We are at a tipping point in our political history and there has never been greater opportunity to have a real, tangible effect on the world around us. We must look again at the histories of politics and listen to new voices and those forgotten. Choosing to study politics now gives people the tools to effect change, to gain an understanding of what is happening to them and to resist outdated and outmoded categories. But more than this, it is vital for our society that more people engage in the study of politics and share this new knowledge, bringing new perspectives and voices to the challenges we face today. In the words of social-ecologist Murray Bookchin: “If we do not do the impossible, we shall be faced with the unthinkable”.
Dr Lucas Van Milders: “Politics is too important to be left to politicians”
Politics is about crisis. For the last decade, the field of politics seems to be hypnotised by the notion of crisis. And this is not just something that is restricted to the academic ivory tower. Since the financial crash of 2008, the whole world seems to be captivated by narratives of crisis, recession, downturn, austerity, climate disaster or some graph with red arrows pointing downwards. Yet for the last three years or more, it is the subject of politics itself that has been accused of having created this permanent crisis as it has not been able to explain and predict watershed moments such as the Brexit vote in the UK or the election of Donald Trump in the US. People are tired of hearing from experts, the argument goes. Politics – as an academic discipline – is in crisis.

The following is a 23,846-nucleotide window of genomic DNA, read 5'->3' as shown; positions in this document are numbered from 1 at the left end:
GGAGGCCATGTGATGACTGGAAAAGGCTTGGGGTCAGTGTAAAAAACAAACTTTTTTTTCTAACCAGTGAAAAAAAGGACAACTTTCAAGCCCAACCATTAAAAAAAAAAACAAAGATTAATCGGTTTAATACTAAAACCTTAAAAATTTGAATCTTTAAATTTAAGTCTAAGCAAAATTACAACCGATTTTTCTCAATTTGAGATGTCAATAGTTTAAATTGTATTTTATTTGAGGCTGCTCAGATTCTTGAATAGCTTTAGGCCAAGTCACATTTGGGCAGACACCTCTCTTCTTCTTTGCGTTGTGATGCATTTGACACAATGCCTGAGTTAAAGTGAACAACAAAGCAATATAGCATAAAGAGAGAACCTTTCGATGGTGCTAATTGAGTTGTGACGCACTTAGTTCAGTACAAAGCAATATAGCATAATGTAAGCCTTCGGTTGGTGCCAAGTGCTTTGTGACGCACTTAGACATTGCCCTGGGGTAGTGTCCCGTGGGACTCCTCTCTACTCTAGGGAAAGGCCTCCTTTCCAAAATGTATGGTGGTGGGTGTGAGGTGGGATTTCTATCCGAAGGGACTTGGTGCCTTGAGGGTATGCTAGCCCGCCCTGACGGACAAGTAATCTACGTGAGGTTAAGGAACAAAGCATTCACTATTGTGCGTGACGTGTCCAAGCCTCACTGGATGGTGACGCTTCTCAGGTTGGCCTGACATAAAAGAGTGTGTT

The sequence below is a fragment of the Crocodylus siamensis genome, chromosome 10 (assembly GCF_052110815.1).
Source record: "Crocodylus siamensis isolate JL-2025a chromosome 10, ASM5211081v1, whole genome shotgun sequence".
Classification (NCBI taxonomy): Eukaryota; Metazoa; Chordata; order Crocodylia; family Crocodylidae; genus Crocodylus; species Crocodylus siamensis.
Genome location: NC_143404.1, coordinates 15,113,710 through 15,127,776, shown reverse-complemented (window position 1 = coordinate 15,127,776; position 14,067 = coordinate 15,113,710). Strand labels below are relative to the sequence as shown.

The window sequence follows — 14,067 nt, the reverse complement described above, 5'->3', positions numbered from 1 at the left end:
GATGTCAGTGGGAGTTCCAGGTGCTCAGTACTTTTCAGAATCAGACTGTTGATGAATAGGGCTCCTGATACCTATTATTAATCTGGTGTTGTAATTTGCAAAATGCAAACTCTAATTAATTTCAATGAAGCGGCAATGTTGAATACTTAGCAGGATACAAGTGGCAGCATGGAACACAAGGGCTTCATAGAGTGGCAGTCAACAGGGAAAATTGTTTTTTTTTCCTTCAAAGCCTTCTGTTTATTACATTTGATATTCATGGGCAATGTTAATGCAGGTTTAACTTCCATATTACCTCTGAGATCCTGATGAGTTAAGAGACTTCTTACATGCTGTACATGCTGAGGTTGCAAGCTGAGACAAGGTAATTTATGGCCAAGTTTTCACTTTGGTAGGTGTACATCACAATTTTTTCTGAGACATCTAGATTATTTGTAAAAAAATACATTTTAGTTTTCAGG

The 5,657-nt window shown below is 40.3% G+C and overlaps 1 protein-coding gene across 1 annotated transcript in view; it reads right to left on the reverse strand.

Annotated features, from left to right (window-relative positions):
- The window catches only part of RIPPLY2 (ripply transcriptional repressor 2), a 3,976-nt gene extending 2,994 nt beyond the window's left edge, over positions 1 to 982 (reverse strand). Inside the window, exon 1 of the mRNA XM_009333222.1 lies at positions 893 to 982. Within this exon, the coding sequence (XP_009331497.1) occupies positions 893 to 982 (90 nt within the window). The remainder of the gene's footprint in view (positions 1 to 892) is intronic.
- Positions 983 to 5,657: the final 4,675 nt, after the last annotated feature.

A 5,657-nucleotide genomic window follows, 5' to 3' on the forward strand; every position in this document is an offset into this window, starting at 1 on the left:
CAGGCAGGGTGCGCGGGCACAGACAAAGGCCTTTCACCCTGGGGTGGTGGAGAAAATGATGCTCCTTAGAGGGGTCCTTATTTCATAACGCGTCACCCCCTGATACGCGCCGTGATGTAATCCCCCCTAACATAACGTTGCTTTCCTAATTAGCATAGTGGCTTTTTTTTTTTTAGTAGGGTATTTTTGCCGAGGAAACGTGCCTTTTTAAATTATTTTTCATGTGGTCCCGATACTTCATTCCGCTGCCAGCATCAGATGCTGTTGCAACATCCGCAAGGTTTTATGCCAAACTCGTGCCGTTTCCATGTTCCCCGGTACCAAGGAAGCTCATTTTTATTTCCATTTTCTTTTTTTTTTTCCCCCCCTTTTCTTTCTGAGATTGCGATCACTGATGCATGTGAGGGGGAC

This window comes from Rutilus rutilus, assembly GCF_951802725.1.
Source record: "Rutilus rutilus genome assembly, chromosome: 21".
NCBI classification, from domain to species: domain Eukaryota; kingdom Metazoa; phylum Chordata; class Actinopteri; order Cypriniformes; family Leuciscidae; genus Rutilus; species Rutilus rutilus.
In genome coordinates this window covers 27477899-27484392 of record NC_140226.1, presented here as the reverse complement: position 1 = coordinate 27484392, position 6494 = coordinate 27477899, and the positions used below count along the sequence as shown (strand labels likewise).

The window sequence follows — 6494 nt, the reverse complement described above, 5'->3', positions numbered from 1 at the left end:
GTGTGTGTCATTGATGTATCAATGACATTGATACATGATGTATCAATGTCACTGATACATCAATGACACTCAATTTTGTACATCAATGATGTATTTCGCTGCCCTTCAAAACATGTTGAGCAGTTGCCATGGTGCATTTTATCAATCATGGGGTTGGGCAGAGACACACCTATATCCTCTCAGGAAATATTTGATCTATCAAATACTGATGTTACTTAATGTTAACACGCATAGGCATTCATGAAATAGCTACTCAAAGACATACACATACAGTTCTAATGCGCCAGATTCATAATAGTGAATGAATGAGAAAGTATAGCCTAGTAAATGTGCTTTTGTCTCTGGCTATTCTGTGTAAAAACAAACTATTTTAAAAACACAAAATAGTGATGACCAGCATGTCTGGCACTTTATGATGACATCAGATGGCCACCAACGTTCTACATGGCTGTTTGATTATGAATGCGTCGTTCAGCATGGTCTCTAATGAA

So why should we study something that seems to be both in and about permanent crisis? Because politics is too important to be left to politicians. Indeed, now is exactly the time to study politics. By studying, I mean to critically probe and engage the inherited ideas that inform our political world. It is precisely because the world is stumbling from one crisis into the next that new and refreshing ideas are urgently needed to understand the times we are living in but also to think about alternatives. Because another world is possible. Like the constant bombardment of breaking news from Yemen, Syria, Venezuela, Greece, the Philippines, Greenland, or Nigeria, we are led to believe that there is no alternative to the crisis-ridden world we live in. But there is: in every mind of every student that decides to study politics. Because if the previous generations are at a loss to solve the problems – which they have often either created or exacerbated – then it is up to a new generation to stand up and take up the task to study politics!